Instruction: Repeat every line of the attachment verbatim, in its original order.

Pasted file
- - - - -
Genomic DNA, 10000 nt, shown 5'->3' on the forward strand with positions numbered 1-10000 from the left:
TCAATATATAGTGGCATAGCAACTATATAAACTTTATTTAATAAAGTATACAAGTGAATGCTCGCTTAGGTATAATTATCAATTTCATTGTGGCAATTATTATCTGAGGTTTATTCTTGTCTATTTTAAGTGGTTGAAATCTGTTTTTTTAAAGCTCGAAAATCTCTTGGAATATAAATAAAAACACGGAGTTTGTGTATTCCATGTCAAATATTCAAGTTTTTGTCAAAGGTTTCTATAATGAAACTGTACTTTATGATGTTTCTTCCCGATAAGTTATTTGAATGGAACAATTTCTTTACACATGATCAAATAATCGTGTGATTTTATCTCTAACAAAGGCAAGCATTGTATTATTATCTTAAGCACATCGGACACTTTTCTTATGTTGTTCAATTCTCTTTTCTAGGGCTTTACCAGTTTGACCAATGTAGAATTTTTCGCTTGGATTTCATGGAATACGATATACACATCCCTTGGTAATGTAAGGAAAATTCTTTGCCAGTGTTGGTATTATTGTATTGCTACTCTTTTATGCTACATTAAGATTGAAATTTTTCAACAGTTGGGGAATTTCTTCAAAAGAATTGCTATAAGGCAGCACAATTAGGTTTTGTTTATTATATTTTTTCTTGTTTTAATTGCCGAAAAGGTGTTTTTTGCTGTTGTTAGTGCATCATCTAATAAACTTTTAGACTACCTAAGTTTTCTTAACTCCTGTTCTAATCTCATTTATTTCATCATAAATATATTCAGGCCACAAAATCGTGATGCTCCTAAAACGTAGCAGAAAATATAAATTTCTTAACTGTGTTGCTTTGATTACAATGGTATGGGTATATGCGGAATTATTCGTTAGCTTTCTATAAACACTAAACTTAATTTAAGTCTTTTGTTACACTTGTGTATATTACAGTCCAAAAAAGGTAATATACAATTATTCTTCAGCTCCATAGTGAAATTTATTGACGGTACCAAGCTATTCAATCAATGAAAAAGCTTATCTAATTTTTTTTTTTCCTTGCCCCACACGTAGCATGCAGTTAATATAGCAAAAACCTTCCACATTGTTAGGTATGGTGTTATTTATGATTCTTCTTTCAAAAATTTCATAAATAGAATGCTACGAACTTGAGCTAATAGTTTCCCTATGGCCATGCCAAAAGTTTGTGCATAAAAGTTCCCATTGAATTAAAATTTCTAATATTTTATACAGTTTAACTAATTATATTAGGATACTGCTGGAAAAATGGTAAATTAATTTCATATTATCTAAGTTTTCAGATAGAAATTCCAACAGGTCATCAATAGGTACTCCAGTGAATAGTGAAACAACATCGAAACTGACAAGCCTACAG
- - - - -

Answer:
Genomic DNA, 10000 nt, shown 5'->3' on the forward strand with positions numbered 1-10000 from the left:
TCAATATATAGTGGCATAGCAACTATATAAACTTTATTTAATAAAGTATACAAGTGAATGCTCGCTTAGGTATAATTATCAATTTCATTGTGGCAATTATTATCTGAGGTTTATTCTTGTCTATTTTAAGTGGTTGAAATCTGTTTTTTTAAAGCTCGAAAATCTCTTGGAATATAAATAAAAACACGGAGTTTGTGTATTCCATGTCAAATATTCAAGTTTTTGTCAAAGGTTTCTATAATGAAACTGTACTTTATGATGTTTCTTCCCGATAAGTTATTTGAATGGAACAATTTCTTTACACATGATCAAATAATCGTGTGATTTTATCTCTAACAAAGGCAAGCATTGTATTATTATCTTAAGCACATCGGACACTTTTCTTATGTTGTTCAATTCTCTTTTCTAGGGCTTTACCAGTTTGACCAATGTAGAATTTTTCGCTTGGATTTCATGGAATACGATATACACATCCCTTGGTAATGTAAGGAAAATTCTTTGCCAGTGTTGGTATTATTGTATTGCTACTCTTTTATGCTACATTAAGATTGAAATTTTTCAACAGTTGGGGAATTTCTTCAAAAGAATTGCTATAAGGCAGCACAATTAGGTTTTGTTTATTATATTTTTTCTTGTTTTAATTGCCGAAAAGGTGTTTTTTGCTGTTGTTAGTGCATCATCTAATAAACTTTTAGACTACCTAAGTTTTCTTAACTCCTGTTCTAATCTCATTTATTTCATCATAAATATATTCAGGCCACAAAATCGTGATGCTCCTAAAACGTAGCAGAAAATATAAATTTCTTAACTGTGTTGCTTTGATTACAATGGTATGGGTATATGCGGAATTATTCGTTAGCTTTCTATAAACACTAAACTTAATTTAAGTCTTTTGTTACACTTGTGTATATTACAGTCCAAAAAAGGTAATATACAATTATTCTTCAGCTCCATAGTGAAATTTATTGACGGTACCAAGCTATTCAATCAATGAAAAAGCTTATCTAATTTTTTTTTTTCCTTGCCCCACACGTAGCATGCAGTTAATATAGCAAAAACCTTCCACATTGTTAGGTATGGTGTTATTTATGATTCTTCTTTCAAAAATTTCATAAATAGAATGCTACGAACTTGAGCTAATAGTTTCCCTATGGCCATGCCAAAAGTTTGTGCATAAAAGTTCCCATTGAATTAAAATTTCTAATATTTTATACAGTTTAACTAATTATATTAGGATACTGCTGGAAAAATGGTAAATTAATTTCATATTATCTAAGTTTTCAGATAGAAATTCCAACAGGTCATCAATAGGTACTCCAGTGAATAGTGAAACAACATCGAAACTGACAAGCCTACAG